Photo: Wang Zhao/AFP via Getty Images
A man wearing a face mask looks at a robot in Beijing. The use of industrial robots became increasingly widespread in 2020.
A year is a long time in the technology space. In 2019, much of our focus was on blockchain and 5G, but in 2020, it was all about artificial intelligence and its rapid adoption into business practices — something that was hastened by the onset of COVID-19. But among the 50 pieces that BRINK published on technology in 2020, we also covered cyberattacks, fintech, digital healthcare and other areas of technological expertise.
The Rise of AI
In the past, one of the challenges of adopting AI has been the cost. But that is changing from an increase in open source AI comes into the market. Justin Starr, the vice president of digital transformation at PreScouter, says that companies can experience huge efficiencies from quite straightforward AI uses:
“Companies that are able to leverage AI on existing data sets can immediately begin identifying causal relationships and generating a return on investment. Effectively, this means that AI projects can generate a 3-5 times ROI and cost less than any capital improvement program.”
This has not gone unnoticed by companies: In February, even before the full onset of COVID-19, we published a graphic from Salesforce showing companies’ rapid expansion plans for AI.
In “Here Are 3 Ways AI Could Help You Commute Safely After COVID-19,” CEO and Co-Founder Amos Haggiag of Optibus pointed out the various ways AI can help ensure safe public transport post-COVID:
“Artificial intelligence can help us all travel at ease by crunching huge amounts of data, devising optimal schedules and journeys and adapting them to the rapidly evolving situation.”
CEO Steve Potter of Odgers Berndtson, U.S. wrote about the way in which AI is transforming talent search and the ability to fit people to the right jobs:
“Though it would have seemed impossible just a few years ago, AI algorithms can now aggregate personal and organizational profiles from billions of social, public and enterprise sources and use them to build a continuously updated portrait of the labor market.”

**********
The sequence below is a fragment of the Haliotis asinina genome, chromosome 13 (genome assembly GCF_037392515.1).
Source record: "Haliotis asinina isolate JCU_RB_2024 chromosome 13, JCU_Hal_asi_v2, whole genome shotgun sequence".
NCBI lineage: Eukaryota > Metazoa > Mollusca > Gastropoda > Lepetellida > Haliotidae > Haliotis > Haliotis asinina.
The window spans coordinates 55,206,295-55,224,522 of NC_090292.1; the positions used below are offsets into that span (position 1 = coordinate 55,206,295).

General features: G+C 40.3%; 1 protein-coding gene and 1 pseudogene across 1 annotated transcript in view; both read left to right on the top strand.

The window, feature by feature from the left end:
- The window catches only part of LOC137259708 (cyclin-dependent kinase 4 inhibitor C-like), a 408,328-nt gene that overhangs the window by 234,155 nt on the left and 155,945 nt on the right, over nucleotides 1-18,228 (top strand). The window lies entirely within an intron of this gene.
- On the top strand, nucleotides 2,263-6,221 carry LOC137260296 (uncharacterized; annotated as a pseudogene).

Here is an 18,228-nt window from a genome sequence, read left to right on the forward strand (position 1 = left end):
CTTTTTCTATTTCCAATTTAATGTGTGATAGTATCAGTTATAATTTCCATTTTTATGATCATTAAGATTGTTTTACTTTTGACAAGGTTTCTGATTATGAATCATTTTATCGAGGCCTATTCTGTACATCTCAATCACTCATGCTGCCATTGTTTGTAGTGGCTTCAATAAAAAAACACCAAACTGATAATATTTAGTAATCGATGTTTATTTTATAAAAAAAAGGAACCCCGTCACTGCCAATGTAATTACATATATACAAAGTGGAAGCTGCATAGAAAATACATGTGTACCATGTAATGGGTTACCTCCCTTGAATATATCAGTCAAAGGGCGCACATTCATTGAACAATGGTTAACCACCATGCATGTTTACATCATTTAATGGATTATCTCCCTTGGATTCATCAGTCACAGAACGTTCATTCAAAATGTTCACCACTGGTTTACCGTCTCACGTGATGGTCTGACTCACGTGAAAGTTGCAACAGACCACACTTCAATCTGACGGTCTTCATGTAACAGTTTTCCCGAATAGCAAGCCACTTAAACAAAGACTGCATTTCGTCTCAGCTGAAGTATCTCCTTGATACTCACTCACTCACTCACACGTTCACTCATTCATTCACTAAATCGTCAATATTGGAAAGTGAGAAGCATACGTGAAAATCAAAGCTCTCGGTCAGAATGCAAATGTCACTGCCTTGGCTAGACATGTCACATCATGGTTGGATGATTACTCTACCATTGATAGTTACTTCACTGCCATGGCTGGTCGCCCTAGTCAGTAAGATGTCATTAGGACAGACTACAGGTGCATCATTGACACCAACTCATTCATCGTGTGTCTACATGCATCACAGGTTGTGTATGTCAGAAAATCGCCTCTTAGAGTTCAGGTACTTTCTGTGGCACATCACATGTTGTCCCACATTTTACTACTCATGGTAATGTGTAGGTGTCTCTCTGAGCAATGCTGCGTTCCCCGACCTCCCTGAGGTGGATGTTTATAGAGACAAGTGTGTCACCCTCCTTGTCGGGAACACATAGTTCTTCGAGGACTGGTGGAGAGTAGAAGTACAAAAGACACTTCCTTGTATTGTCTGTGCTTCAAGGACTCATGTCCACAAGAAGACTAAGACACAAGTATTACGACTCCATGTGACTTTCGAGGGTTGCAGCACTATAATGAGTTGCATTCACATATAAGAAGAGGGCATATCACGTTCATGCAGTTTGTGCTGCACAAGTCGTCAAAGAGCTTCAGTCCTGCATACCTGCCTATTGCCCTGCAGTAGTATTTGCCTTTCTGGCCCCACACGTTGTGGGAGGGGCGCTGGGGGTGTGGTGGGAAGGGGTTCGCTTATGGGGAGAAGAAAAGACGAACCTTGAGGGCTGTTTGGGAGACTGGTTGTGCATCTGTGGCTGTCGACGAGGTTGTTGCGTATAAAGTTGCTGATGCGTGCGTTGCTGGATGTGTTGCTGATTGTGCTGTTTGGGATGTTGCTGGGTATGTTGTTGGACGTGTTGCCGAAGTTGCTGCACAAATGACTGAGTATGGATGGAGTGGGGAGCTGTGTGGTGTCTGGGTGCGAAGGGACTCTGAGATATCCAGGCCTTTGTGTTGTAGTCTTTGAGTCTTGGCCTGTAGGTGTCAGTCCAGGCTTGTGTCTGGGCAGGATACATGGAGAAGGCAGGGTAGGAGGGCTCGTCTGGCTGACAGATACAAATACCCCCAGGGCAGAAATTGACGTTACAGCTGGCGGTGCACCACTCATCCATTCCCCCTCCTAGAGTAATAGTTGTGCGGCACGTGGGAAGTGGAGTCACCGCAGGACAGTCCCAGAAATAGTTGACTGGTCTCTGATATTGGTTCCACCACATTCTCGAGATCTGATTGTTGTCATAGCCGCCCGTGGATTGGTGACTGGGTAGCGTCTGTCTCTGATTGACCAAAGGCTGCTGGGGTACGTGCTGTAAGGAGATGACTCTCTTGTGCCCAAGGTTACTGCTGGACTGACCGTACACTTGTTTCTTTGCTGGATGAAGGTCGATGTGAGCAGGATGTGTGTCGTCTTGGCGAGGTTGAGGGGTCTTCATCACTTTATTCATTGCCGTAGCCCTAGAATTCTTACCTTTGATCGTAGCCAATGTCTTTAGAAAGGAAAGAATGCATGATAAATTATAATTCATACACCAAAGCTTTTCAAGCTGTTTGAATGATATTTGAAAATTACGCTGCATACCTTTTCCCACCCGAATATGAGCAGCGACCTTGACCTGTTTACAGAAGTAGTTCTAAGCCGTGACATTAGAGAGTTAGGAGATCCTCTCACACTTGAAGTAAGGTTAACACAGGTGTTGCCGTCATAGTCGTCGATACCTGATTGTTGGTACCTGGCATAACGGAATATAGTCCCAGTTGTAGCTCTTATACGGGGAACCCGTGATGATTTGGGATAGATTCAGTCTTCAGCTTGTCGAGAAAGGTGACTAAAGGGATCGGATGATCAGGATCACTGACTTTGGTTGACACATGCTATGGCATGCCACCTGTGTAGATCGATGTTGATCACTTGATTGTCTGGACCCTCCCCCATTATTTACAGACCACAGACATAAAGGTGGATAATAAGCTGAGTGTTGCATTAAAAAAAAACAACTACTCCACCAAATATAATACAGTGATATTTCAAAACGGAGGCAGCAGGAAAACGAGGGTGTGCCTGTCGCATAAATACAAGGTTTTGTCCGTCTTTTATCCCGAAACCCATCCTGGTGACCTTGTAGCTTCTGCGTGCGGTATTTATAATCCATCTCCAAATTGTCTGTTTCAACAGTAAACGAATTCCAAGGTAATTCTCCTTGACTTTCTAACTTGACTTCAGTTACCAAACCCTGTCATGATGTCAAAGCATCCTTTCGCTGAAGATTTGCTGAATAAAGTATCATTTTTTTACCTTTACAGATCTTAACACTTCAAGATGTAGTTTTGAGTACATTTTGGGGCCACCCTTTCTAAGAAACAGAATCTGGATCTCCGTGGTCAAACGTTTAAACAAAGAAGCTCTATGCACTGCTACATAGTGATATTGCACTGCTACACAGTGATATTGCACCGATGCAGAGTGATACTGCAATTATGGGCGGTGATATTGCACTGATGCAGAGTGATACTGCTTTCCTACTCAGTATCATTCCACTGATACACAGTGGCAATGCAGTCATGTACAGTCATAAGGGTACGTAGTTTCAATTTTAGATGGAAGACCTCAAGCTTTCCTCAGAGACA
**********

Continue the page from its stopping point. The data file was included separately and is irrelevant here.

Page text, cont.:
Meanwhile, we showed how industrial robots became increasingly widespread in 2020:
Can AI Design a Fair Tax System?
Stephan Zheng, the lead research scientist at Salesforce Research, posed a fascinating possibility in his piece: “Can AI Build a Tax System That Supports Equality?”
“In our simulations, the AI Economist achieved a 16% gain in the trade-off between equality and productivity compared to the next best framework, the Saez model. Compared to the free market, the AI Economist also improves equality by 47 percent, with only an 11% decrease in productivity.”
AI’s treatment in the law was another challenge that we covered. In his piece, “Should AI be Treated the Same as Humans Legally,” Ryan Abbott, the author of The Reasonable Robot, argued that the law is biased in favor of AI because companies do not have to pay payroll tax on an AI ‘employee’, thereby incentivizing the adoption of robots over humans:
“The even bigger problem may be that automation can dramatically reduce tax revenue. That’s because 90% of the U.S. federal government’s revenue comes from payroll and income taxes. A relatively small amount, less than 10%, comes from company taxes.”
Bias in the Machine
Bias within algorithms has become a major focus of academic study. CEO Rumman Chowdhury of Parity and Mona Sloane of New York University explored the concept further in “The Risks of Using AI for Government Work”:
“The public use of an algorithmic decision-making system has different requirements than a private-use product. It is acceptable for a private company to create a product that addresses the needs of, for example, 80% of their target market. However, if this product is translated to public use, addressing the needs of 80% of your constituency is unacceptable.”
Mona Sloane also wrote about the problems of relying on ethics codes to curb the danger of bias in AI, while Kartik Hosanagar, a professor of technology at the Wharton School, addressed a major concern in his piece called “How Can We Stop Algorithm Bias?” He concluded that it is possible to give consumers a digital bill of rights that at least provides them with some transparency in how AI makes a decision:
“it’s much easier in the long run to fix and correct biases in algorithmic decisions than in human decisions. Correcting gender or race bias in humans is incredibly hard.”
AI in Health
AI offers much promise for healthcare, but there are considerable risks too. COVID-19 has accelerated the acceptance of digital healthcare tools, such as telemedicine, online symptom checkers, use of robots in hospitals and algorithms in surgery. This is particularly seen in Asia, according to Kitty Lee and Matt Zafra of Oliver Wyman’s Health & Life Sciences practice. Kavitha Hariharan, the director of healthy societies at Marsh & McLennan Advantage, argues that male bias pervades every step of the process that shapes health care — from discovery and testing to clinical practice and outcomes — but that this could be changed with AI:
“To ensure health equity for women, we need a sex and gender lens incorporated into data, algorithms and health care.”
BRINK’s most widely read pieces on technology in 2020 were as follows:
If you would like to read more of our technology articles in 2020 — anything from the risks in digital time to the rise of esports and use of drones in the city — you can find them all here.
Executive Editor of BRINK News
Thomas Carver is the executive editor of BRINK News. Carver was vice president for communications and strategy at the Carnegie Endowment for International Peace, and a journalist for the BBC from 1984 to 2004.
The original article can be read at the Brinks’ website HERE